Saturday, July 25, 2009


I have bought a "Pro" account with, which I like. Simple and useful. I'm especially impressed with the download speeds. I have two different broadband connections for redundancy, and on the fastest one (cable), I get between 2 and 3 MB/sec downloads!

I tested a 100MB file. When I uploaded it, it took exactly 20 minutes. When I downloaded the same file, it took exactly 45 seconds!

That is a huge lopsidedness. I forget, is there a solid technical reason for this, or is it just ISP politics to keep you from using too much bandwidth hosting video from home or whatever?


Bert said...

Bandwidth is limited by the physical medium, no matter what it is. Somewhere along the design, you have to decide how you are going to split what you have between up and down traffic.

In the early implementations of broadband, simplicity dictated that this allocation be fixed, and a ~6:1 ratio seemed like a good compromise for the casual user. It allowed for very fast downloads while still offering a quantum leap in upload speed.

However, now that the technology is solidly implanted, it would be technologically quite feasible to make dynamic bandwidth allocation part of some newer generation of the technology, but the business sees no real incentive in that.

Sounds just fine to traditional businesses to retain the means to shove more and more down your throat, especially as they have little interest in what you might have to say anyhow... Figuratively speaking, of course.

IMHO, ISPs are the ones who would (do?) oppose such a scheme with the most virulence. It suits them just fine that some bottleneck limits their subscribers ambitions! Otherwise, God forbid, they would have to beef up their networks!

Jan said...

Most broadband subscriptions are assymmetrical (that's what the 'A' in ADSL stands for BTW): you have more bandwidth for downloads than for uploads, which is fine for most people because the bulk of their traffic is incoming. There are subscriptions with big upload capacity, but those are more expensive. Check your ISP's pricelist or look into one that caters to professional users.

Other factors may also play, like that writing disks tends to be slower than reading and that many others are writing files to the same disks at the same time.

But take this with a boulder of salt, it's the weekend and my brain is on vacation. :-)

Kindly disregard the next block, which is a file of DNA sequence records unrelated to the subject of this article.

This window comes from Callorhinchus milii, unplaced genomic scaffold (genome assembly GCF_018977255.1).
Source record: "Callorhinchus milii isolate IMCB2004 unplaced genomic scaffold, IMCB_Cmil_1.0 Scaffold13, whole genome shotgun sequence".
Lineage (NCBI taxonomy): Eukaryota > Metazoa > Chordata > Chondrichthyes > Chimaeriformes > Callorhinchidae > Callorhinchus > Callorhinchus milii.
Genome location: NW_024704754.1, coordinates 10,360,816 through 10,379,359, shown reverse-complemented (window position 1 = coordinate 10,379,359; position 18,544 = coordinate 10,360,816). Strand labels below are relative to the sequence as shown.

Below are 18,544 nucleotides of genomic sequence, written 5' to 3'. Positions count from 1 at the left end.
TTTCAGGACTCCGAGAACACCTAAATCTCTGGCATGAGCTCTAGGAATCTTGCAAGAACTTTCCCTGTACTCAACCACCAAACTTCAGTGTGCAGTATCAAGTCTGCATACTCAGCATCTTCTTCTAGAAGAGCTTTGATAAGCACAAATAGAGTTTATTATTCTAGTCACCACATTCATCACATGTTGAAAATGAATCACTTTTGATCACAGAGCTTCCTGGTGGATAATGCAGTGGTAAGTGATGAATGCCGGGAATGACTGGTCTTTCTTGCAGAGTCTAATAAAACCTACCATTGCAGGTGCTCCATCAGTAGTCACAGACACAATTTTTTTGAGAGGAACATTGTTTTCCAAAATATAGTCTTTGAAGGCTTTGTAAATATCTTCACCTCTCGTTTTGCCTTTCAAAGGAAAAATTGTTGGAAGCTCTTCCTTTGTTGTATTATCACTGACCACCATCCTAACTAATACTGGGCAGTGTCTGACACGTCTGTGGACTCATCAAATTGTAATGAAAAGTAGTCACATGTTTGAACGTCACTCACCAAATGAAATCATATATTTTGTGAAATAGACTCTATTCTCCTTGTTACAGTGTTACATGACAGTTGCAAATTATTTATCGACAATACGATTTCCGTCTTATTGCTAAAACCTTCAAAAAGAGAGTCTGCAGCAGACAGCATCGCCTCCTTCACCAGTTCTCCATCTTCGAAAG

Ray said...

A speed test to a site in Seattle from here in Vancouver just now shows downloads at 355.8 Kb/sec and uploads at 87.6 Kb/sec. This means that I am downloading approximately
4 times faster than uploading.
I'm using an Acer Aspire PC with a quad-core AMD Phenom processor, and
an O/S of Windows 7. The ISP that I use is providing a connection with
3.0 Mb speed on its ADSL.

Ray said...

Short 'PS' on speed...

This also depends on how your computer is set up. With older Windows operating systems, we could adjust the tuning of the Receive Window, or RWIN, to increase the amounts of data it would accept in a given time. Windows Vista went to a different scheme, which was automatic and dynamic for RWIN tuning, and could not be manually adjusted. As a result, my self-tuned XP computer was just as fast as a newer Vista machine, because the Vista was being limited by its design settings. I don't know how Windows 7 has been set up, but it is faster than either of those others
by a significant amount.

In the past, new computers left the factory set for use on dial-up systems, and that was why they didn't do so well on higher speed ADSL systems - they were set too low to handle data quickly.

So the speed depends on both the computer you are using and the system you are using it on.

ttl said...

If you need fast uplink speeds, you need to order an SHDSL line rather than ADSL.

eolake said...

Thanks, didn't know that.

So far it's merely a small inconvenience, but you never know.

Pascal [P-04referent] said...

Under top conditions, in 20 minutes I can receive 4 MB with my "dial-up for bedouins". It means you dekadent kapitalist are komplainink about havink it only 25 times faster than I, and your bill probably doesn't run by the online minute, either.
I prefer not to calculate how much faster 45 seconds are, because with the current heatwave and my sinus allergies, I'm prone to getting dizzy easily...
Besides, the result with a quick mind calculus (25x20x60/45) is uncomfortably close to 666... Vade retro, Satanas!

"But take this with a boulder of salt"
Amen, Saint Jan.
"Ye are the salt of the earth" - [Mat 5:13]
That would imply some careful planning, to host such a crowd. Thank Brahma for the convenience of blogs! ;-)

"Windows Vista went to a different scheme"
SCHEME is the significant word with anything Vista!
(Was that OS's beta-name Hastala?)

"Vista was being limited by its design settings."
You got that right: Vista was DESIGNED to be limited! :-P
Plus, it's just the orthograph that would be used to write in Hebrew (or in Japanese?) the name of Hesta, pagan goddess of Hell.

And since this is a comment about speed settings, I was asked to type "hyperp".
(Hey! That's MISTER HyperP-04 to you, buster!)

Ray said...

@ Pascal...

"your bill probably doesn't run by the online minute"

My ADSL is on 24/7 and it costs me $39.19 Canadian including taxes each

GilsDesk said...

Upload speeds are shackled at ridiculously low ratios, if you ask me. It's time to standardise that better, and give us uploads as fast as downloads, unless it's peak time or something like that. I like what Bert said about dynamically allocating bandwidth.

As a person who uploads a lot of photos, it's insane that I often have to let my computer do that for hours, when it would literally take minutes to download the same photos.

eolake said...

I agree. 20 minutes compared to 45 seconds is ridiculous.

And I'm sure if I get a special line with faster uploads, it will cost at least ten times what I pay now.